In the center of the photo below, hidden in the way back is the Nelson Monument and National Monument (looks like the Parthenon and a statue sticking up on a hill). This would have been the turning point back to the train station in the loop path I mentioned earlier if I had more desire to check them out and time. I decided to skip these and I wanted to do something more important which you will see later.
Now inside the castle:
As I said earlier I decided there was no rush to get to the monuments as I did something else I wanted to do instead. Of course its almost impossible to come to Scotland and not take a Whiskey tour, literally there was a Whiskey shop on every corner in Edinburgh. It would be terrible if you left Edinburgh, or all of Scotland for that matter, without drinking some Scotch Whiskey.
Although it would have been nice to go to an actual Distillery, there was no time to make a trip out to one so, The Scotch Whisky Experience it was. If you have ever done the chocolate tour at Hershey, the experience starts out just like that. The first part of the experience is a ride that brings you through the process to make whiskey, it was actually pretty neat. But unlike Hershey, once the ride is done you enter a tasting room and learn more about Scotch Whiskey. Here you get to try a sample of whiskey from one of the regions of Scotland, and as an added bonus you get to keep your whiskey glass. The tour ends with a visit to the largest collection of whiskey.
Seeing as Old Town and Grassmarket were just on the other side of the Whiskey experience and around the corner from the castle, I took a look around there before walking the Royal Mile. Grassmarket was an old square from the Old Town section of Edinburgh that was made up of basically just pubs and cafes spilling out on to the square. But the buildings in this area once again were beautiful.
From the Grassmarket you get a good view up of the castle overlooking the city.
The Royal Mile is the street that leads from the entrance to Edinburgh Castle to the entrance of the Palace of Holyrood, where the Queen stays when she is in Edinburgh. I can not say how beautiful this street was. It is pretty much lined with lots of tourist shops as well as your mom and pops mixed with a bunch of restaurants, cafes, coffeeshops, and bars. The farther you got from the castle and closer to the palace you got the quieter the street definitely got.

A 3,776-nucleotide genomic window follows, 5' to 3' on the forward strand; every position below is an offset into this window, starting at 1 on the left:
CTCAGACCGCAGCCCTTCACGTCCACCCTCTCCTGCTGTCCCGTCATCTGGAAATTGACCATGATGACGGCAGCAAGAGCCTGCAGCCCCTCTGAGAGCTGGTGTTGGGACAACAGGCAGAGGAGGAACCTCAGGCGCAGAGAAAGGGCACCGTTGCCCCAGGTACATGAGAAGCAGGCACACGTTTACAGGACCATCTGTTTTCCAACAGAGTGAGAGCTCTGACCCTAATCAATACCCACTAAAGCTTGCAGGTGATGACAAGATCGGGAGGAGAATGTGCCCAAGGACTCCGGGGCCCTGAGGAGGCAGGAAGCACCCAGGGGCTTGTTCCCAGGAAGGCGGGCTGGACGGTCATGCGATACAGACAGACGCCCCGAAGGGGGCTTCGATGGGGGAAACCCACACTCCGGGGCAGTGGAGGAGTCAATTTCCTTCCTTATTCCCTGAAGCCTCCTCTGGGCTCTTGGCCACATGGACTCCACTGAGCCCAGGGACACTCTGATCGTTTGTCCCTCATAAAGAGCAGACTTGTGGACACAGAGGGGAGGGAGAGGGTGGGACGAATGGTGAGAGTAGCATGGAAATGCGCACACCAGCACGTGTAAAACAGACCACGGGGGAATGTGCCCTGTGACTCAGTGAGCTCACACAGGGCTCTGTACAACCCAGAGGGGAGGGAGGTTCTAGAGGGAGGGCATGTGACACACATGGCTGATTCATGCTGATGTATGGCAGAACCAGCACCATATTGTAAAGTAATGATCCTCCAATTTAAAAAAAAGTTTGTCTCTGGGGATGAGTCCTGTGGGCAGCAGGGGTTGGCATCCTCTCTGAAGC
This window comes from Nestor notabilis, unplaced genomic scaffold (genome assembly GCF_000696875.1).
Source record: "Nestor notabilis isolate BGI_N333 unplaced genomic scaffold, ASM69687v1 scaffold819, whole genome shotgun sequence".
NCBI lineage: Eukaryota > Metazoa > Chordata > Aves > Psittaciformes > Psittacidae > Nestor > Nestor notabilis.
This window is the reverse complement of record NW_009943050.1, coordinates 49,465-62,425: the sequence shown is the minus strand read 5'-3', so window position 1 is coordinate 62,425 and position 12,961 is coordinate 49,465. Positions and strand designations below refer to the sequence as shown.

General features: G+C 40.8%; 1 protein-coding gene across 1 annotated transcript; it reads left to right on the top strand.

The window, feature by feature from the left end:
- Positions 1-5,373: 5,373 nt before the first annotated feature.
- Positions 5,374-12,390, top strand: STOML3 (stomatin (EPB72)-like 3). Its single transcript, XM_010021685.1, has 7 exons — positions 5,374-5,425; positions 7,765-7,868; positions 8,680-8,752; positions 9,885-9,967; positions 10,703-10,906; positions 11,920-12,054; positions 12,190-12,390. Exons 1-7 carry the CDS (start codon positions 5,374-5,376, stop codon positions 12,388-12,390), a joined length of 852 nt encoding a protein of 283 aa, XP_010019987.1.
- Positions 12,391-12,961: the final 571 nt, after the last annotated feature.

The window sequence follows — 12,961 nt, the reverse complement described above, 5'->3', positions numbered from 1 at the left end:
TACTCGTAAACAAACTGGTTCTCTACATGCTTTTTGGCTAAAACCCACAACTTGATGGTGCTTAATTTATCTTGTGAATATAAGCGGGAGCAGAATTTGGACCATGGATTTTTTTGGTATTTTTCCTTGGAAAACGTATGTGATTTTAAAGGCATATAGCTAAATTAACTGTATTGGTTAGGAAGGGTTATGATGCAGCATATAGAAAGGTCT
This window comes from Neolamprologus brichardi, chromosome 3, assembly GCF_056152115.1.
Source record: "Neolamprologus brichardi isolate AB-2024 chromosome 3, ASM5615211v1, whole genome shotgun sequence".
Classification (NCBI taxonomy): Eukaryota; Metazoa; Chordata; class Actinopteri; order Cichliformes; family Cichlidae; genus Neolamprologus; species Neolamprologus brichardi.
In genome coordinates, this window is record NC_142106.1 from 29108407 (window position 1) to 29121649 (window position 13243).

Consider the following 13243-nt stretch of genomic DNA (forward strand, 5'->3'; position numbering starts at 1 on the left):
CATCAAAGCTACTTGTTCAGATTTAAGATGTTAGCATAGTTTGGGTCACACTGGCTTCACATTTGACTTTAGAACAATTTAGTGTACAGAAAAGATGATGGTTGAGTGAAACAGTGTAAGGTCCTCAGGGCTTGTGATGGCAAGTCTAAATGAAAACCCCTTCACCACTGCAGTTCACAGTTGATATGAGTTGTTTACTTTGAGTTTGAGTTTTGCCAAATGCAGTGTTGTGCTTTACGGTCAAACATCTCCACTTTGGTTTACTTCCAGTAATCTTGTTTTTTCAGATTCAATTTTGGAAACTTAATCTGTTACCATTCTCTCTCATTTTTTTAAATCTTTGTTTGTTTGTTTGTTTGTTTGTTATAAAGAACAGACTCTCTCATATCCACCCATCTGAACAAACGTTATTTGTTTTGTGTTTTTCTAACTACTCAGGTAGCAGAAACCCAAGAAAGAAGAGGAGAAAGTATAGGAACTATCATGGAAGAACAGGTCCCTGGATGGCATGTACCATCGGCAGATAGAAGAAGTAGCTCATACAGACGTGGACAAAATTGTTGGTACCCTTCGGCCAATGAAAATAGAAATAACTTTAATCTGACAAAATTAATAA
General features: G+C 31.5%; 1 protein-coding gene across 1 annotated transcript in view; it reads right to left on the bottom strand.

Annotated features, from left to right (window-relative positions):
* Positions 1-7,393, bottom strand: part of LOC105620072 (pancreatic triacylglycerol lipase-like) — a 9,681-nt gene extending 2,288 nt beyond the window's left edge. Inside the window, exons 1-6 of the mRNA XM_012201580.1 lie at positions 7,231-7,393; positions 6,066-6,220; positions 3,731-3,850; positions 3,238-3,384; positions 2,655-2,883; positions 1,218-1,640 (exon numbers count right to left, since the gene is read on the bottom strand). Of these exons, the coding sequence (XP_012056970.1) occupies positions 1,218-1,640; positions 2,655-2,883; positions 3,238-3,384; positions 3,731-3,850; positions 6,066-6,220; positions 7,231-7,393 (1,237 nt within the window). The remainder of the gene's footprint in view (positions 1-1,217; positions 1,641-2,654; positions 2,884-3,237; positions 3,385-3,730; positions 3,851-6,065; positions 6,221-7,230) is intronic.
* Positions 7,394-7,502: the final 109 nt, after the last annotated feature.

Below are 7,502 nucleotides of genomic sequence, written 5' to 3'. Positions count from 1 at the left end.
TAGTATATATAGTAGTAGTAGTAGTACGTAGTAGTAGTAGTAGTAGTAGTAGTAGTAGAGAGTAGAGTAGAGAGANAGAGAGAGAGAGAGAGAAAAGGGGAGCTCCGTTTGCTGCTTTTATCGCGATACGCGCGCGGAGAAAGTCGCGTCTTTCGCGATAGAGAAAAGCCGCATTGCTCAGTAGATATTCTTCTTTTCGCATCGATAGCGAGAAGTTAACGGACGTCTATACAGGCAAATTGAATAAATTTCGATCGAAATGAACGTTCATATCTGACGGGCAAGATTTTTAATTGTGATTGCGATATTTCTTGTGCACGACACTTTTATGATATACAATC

St. Giles Cathedral on the Royal Mile.
House of Parliament
Palace of Holyrood seemed not the most open place to take pictures of unlike Buckingham Palace. The front gate area seemed to be the only way to get a glimpse of the Palace.
From the Queen's Palace, I would have headed for those aforementioned monuments and headed back to the train station to complete the loop. My train home though was leaving in a little while and not wanting to rush/little desire to see the monuments I decided to leisurely backtrack the royal mile to the train station and get dinner (shout out to Burger King which is like a whole another universe different and better then their restaurants in America, legit addicted to the fried cheese bites) before a nice 3 hour train ride back home. Edinburgh was just amazing and the weather could not have been more perfect, I had to take my jacket off a few times because it got too hot. The architecture was amazing, and the castle and views from it were breathtaking, all in all I would say the day could not have turned out any better.
Have you been to Edinburgh or Scotland before? I was lucky enough to have a return visit a couple year ago and it was still just as beautiful as I remember and so great to bring my friends out to see the beauty. It was also nice to still have plenty of places to explore that I had not been before. What are some of your favorite things to do in the city?
See you in the next adventure.
-The Wandering Professional